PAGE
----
Joseph T. Nolan

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Joseph T. Nolan died peacefully on Wednesday, Oct. 5, 2011 at the age of 91. He had made his home in St. Augustine, Fla., since 1985.

He was born in Waterbury, Conn,, "The Brass Capital," on April 11, 1920, the eldest child of Thomas F. and Mary Gaffney Nolan. His father was assistant superintendent of schools and his grandfather one of the early builders of the city.

One summer during college years, he contracted polio, spent time in an iron lung, and had to relearn the ability to speak. In later years, people would sometimes ask how they could get his distinctive newscaster-type voice and he would say "I don"t recommend it." He recovered and graduated from Holy Cross College in 1942. The next year he married his high school sweetheart, artist Virginia Tappin, after her graduation from Mary Washington College. They were together for more than half a century before her death in 1996.

Launching a career in journalism, he worked for the United Press in Boston during World War II, then moved to Washington as a night editor for U.P. during the Truman administration. This was followed by six years at the New York Times, where he worked on the "News of the Week in Review" section when it won a 1953 Pulitzer Prize.

In the early years of television, he wrote for programs hosted by John Daly and Walter Cronkite.

In 1956 he switched from journalism to public relations, spending the next six years working for RCA and its memorable chairman, television pioneer David Sarnoff.

In 1962 he took a job with the Chase Manhattan Bank where he became senior vice president in charge of public relations and advertising. The bank"s president (and later chairman), David Rockefeller, was a prominent voice for corporate social responsibility. Nolan contributed his talents to those efforts. He later wrote "In 1962, Chase like most other banks and industrial corporations had an all-male, all-white board of directors. I began building a dossier of potential candidates. When the time seemed right, I produced the dossier and before long we had a black businessman and a woman lawyer on our board. Today this is a sine qua non among Fortune 500 companies."

He declined an appointment as assistant secretary of state in the Nixon Administration (and later voted for George McGovern for president).

A great believer in education, he earned a master"s degree in English from Boston University and an M.A. and Ph.D. in Economics from New York University. He often said that if he had been born rich, he would have taught all his life. James Hilton"s 1935 novel Good Bye Mr. Chips, about a beloved teacher, was always on his bookshelves. When he received his doctorate in 1973, he decided to give it a try, becoming a professor at the University of South Carolina. He was a dynamic lecturer who took his students on distant tours, meeting with people like Luigi Barzini in Italy, Jean-Jacques Servan-Schreiber in France and Walter Cronkite in New York. (The university"s Public Relations Student Society was named "The Joseph T. Nolan Chapter" in his honor.)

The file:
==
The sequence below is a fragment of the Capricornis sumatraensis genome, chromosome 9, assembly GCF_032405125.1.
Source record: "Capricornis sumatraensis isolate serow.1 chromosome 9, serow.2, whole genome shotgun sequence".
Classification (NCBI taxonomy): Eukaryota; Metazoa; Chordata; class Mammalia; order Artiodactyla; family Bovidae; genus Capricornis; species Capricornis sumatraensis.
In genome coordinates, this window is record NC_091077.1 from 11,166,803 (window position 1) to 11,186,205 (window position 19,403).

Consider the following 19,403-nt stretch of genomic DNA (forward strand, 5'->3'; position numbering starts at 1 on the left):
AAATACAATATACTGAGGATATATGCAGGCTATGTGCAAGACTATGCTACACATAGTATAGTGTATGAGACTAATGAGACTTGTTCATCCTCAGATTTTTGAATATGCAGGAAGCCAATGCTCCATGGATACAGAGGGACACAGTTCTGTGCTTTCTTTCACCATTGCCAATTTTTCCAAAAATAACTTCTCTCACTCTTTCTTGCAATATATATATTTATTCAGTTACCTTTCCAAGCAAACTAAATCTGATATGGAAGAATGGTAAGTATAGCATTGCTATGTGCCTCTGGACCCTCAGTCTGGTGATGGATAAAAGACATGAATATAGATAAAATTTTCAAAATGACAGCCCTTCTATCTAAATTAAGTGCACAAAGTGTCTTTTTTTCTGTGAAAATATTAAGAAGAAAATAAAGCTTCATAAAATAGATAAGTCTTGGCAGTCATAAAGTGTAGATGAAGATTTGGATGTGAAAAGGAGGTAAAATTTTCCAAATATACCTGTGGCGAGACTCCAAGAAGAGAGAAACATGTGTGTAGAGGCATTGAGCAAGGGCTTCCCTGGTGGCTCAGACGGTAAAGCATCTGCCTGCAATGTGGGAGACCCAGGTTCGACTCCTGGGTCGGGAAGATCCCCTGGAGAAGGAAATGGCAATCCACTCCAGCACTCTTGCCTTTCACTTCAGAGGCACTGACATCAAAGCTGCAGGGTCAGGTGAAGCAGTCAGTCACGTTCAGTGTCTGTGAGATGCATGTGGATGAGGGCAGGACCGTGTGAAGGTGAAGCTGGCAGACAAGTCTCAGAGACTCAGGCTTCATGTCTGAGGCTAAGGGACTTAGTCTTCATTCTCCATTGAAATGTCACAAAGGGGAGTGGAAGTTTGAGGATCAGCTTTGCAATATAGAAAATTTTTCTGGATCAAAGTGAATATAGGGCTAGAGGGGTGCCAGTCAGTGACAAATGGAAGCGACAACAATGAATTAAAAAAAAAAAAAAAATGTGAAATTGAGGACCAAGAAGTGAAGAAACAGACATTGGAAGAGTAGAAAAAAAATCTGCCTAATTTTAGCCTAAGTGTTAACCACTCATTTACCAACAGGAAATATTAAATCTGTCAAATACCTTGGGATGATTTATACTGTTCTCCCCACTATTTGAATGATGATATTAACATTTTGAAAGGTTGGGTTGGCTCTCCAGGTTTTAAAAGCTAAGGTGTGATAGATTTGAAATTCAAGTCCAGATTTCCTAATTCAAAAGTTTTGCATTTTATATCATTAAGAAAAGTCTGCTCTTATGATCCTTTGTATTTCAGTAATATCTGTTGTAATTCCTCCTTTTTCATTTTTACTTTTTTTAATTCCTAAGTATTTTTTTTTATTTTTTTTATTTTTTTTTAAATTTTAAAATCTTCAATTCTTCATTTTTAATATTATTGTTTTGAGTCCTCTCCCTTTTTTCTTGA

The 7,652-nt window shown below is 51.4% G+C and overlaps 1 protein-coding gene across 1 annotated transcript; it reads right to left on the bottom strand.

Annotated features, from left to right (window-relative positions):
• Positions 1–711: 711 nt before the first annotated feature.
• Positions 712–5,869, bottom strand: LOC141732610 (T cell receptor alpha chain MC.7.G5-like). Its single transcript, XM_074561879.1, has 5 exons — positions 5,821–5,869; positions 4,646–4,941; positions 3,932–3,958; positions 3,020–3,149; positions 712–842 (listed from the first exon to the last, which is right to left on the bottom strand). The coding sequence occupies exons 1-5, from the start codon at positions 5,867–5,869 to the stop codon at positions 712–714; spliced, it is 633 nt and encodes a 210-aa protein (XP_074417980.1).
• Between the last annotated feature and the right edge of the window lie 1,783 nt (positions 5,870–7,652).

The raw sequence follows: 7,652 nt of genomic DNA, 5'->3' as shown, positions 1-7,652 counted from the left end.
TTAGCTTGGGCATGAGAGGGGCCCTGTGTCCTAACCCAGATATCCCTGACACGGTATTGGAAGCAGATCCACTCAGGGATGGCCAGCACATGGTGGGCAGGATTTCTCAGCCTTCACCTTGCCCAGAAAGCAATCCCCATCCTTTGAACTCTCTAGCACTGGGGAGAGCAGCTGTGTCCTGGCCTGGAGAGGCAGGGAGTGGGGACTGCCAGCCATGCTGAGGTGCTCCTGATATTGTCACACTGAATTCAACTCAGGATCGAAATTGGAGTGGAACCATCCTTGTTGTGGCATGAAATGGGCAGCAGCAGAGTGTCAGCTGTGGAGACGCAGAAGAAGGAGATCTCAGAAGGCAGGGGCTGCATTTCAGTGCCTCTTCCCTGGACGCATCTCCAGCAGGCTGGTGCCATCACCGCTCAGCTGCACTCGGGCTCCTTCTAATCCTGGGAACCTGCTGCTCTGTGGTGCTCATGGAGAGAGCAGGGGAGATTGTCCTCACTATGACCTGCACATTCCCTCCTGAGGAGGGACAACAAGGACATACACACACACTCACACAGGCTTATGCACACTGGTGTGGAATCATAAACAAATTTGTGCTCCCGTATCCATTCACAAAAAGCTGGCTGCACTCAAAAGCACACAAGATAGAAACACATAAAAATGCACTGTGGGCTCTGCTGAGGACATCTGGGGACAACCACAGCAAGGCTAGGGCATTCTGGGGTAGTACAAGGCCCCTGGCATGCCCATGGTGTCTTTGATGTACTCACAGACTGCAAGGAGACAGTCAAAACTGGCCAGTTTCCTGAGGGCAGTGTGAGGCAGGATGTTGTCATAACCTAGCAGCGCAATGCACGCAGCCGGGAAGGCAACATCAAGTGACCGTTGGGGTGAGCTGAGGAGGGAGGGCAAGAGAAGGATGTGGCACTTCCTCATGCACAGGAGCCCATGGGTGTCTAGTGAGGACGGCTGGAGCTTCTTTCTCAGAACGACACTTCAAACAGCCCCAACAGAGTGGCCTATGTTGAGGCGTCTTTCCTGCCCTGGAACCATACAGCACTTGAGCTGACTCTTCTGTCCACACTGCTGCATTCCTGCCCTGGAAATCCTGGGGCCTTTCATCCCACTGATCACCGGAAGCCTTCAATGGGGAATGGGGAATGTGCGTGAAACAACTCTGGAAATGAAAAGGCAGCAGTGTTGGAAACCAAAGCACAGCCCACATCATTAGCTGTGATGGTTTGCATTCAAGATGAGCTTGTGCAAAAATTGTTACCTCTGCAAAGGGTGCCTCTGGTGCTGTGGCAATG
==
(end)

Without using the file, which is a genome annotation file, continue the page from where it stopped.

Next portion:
Much as he enjoyed the academic life, he was lured back into business, serving nearly a decade as vice president for national affairs at Monsanto in St. Louis. Business Week magazine cited him in 1979 as one of the ten top figures in corporate public relations.

When he retired from the business world in 1985, he resumed teaching, serving as Gannett Distinguished Visiting Professor at the University of Florida. He spent the next decade teaching, often simultaneously, at Flagler College, Webster University, and the University of North Florida. In the summers he would teach abroad, in London, Geneva, Vienna or Leiden.

After giving up full-time teaching, he continued with the lighter schedule of Elderhostel courses until he was 80.

In 2001 he was honored as a "Living Legend" by the Public Relations Society of America.

He contributed to the textbook On Moral Business and was quoted in other textbooks in the field. His writing appeared over the years in the New York Times Magazine, Catholic Digest, Harvard Business Review, and Vital Speeches of the Day.

He is survived by his daughter, Dr. Carol Rigolot, executive director of the Humanities Council at Princeton University, and his son, David Nolan, St. Augustine author and historian. He had four grandchildren, Dr. Sophie Adamson of Greensboro, N.C., Stephanie Rigolot Severson of Los Angeles, Sudie Nolan-Cassimatis of Atlanta, and Hamilton Nolan of New York. There are five great-grandchildren.

Also surviving are his brother, John Nolan, sisters, Ann O"Neill and Mary Bailey, and sister-in-law, Janice Whittemore, along with many nieces and nephews.

A memorial service will be held at a later date. In lieu of flowers, friends may make contributions to ACCORD, P.O. Box 697, St. Augustine, FL 32085 or to a favorite charity.

The family is grateful to the kind staff at Emeritus, Flagler Hospital, and the Bailey Family Center for Caring, who eased his final days.



Published in St. Augustine Record on Oct. 7, 2011
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